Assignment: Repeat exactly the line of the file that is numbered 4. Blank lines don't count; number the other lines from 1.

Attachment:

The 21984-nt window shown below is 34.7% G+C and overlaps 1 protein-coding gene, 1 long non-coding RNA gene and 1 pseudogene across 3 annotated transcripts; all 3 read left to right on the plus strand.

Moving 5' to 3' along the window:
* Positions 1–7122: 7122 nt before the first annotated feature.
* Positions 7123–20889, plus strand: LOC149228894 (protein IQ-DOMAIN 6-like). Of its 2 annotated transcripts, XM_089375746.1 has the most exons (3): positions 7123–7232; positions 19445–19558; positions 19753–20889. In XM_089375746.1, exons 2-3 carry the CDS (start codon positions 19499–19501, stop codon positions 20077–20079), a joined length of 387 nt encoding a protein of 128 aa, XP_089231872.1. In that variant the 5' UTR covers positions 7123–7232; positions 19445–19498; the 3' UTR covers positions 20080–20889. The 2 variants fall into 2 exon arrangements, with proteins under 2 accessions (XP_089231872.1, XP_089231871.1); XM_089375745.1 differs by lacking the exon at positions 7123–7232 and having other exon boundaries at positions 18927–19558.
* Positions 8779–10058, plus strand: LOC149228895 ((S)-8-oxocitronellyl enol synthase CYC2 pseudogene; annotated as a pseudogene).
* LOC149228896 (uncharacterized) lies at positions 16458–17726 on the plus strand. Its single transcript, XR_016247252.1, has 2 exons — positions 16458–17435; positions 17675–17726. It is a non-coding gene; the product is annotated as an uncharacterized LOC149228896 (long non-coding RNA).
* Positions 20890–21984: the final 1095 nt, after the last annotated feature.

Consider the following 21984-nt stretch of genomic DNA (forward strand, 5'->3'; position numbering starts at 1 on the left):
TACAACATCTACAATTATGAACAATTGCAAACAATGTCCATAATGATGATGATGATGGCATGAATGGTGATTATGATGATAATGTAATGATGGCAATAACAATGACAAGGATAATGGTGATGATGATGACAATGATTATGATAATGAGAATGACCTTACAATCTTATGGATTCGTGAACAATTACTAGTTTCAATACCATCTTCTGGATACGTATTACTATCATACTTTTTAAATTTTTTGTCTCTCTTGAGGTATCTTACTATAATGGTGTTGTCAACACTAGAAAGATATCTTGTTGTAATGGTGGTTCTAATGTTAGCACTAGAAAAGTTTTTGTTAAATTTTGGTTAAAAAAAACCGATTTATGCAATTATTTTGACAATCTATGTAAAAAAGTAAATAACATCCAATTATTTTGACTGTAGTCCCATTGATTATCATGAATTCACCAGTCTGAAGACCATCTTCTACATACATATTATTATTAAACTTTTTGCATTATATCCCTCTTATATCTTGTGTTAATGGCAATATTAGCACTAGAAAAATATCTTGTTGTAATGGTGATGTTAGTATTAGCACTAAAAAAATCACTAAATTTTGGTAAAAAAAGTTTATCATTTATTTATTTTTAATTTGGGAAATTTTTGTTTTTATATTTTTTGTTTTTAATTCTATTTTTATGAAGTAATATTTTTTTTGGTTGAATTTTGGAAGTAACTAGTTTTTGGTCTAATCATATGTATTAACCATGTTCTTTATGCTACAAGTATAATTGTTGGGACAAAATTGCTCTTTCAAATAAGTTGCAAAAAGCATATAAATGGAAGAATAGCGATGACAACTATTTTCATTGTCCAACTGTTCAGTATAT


* Positions 7123–20889, plus strand: LOC149228894 (protein IQ-DOMAIN 6-like). Of its 2 annotated transcripts, XM_089375746.1 has the most exons (3): positions 7123–7232; positions 19445–19558; positions 19753–20889. In XM_089375746.1, exons 2-3 carry the CDS (start codon positions 19499–19501, stop codon positions 20077–20079), a joined length of 387 nt encoding a protein of 128 aa, XP_089231872.1. In that variant the 5' UTR covers positions 7123–7232; positions 19445–19498; the 3' UTR covers positions 20080–20889. The 2 variants fall into 2 exon arrangements, with proteins under 2 accessions (XP_089231872.1, XP_089231871.1); XM_089375745.1 differs by lacking the exon at positions 7123–7232 and having other exon boundaries at positions 18927–19558.